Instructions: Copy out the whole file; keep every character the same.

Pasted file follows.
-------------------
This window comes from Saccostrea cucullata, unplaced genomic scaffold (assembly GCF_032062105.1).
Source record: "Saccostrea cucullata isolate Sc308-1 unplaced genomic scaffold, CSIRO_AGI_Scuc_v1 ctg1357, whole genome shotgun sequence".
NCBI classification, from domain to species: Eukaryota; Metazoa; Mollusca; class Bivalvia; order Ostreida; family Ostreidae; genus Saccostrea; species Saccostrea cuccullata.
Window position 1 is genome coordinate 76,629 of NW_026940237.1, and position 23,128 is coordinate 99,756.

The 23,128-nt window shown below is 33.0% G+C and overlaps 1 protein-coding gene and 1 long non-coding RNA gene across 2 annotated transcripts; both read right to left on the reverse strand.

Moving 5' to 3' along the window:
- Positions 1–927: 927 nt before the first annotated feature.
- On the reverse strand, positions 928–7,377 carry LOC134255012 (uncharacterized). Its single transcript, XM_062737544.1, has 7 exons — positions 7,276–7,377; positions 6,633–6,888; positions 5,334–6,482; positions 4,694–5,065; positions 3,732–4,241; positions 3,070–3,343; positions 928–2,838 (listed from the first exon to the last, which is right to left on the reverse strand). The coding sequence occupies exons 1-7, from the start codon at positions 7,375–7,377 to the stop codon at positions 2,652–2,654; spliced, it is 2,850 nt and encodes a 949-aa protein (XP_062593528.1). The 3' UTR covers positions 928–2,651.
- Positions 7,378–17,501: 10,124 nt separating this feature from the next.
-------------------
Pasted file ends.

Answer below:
This window comes from Saccostrea cucullata, unplaced genomic scaffold (assembly GCF_032062105.1).
Source record: "Saccostrea cucullata isolate Sc308-1 unplaced genomic scaffold, CSIRO_AGI_Scuc_v1 ctg1357, whole genome shotgun sequence".
NCBI classification, from domain to species: Eukaryota; Metazoa; Mollusca; class Bivalvia; order Ostreida; family Ostreidae; genus Saccostrea; species Saccostrea cuccullata.
Window position 1 is genome coordinate 76,629 of NW_026940237.1, and position 23,128 is coordinate 99,756.

The 23,128-nt window shown below is 33.0% G+C and overlaps 1 protein-coding gene and 1 long non-coding RNA gene across 2 annotated transcripts; both read right to left on the reverse strand.

Moving 5' to 3' along the window:
- Positions 1–927: 927 nt before the first annotated feature.
- On the reverse strand, positions 928–7,377 carry LOC134255012 (uncharacterized). Its single transcript, XM_062737544.1, has 7 exons — positions 7,276–7,377; positions 6,633–6,888; positions 5,334–6,482; positions 4,694–5,065; positions 3,732–4,241; positions 3,070–3,343; positions 928–2,838 (listed from the first exon to the last, which is right to left on the reverse strand). The coding sequence occupies exons 1-7, from the start codon at positions 7,375–7,377 to the stop codon at positions 2,652–2,654; spliced, it is 2,850 nt and encodes a 949-aa protein (XP_062593528.1). The 3' UTR covers positions 928–2,651.
- Positions 7,378–17,501: 10,124 nt separating this feature from the next.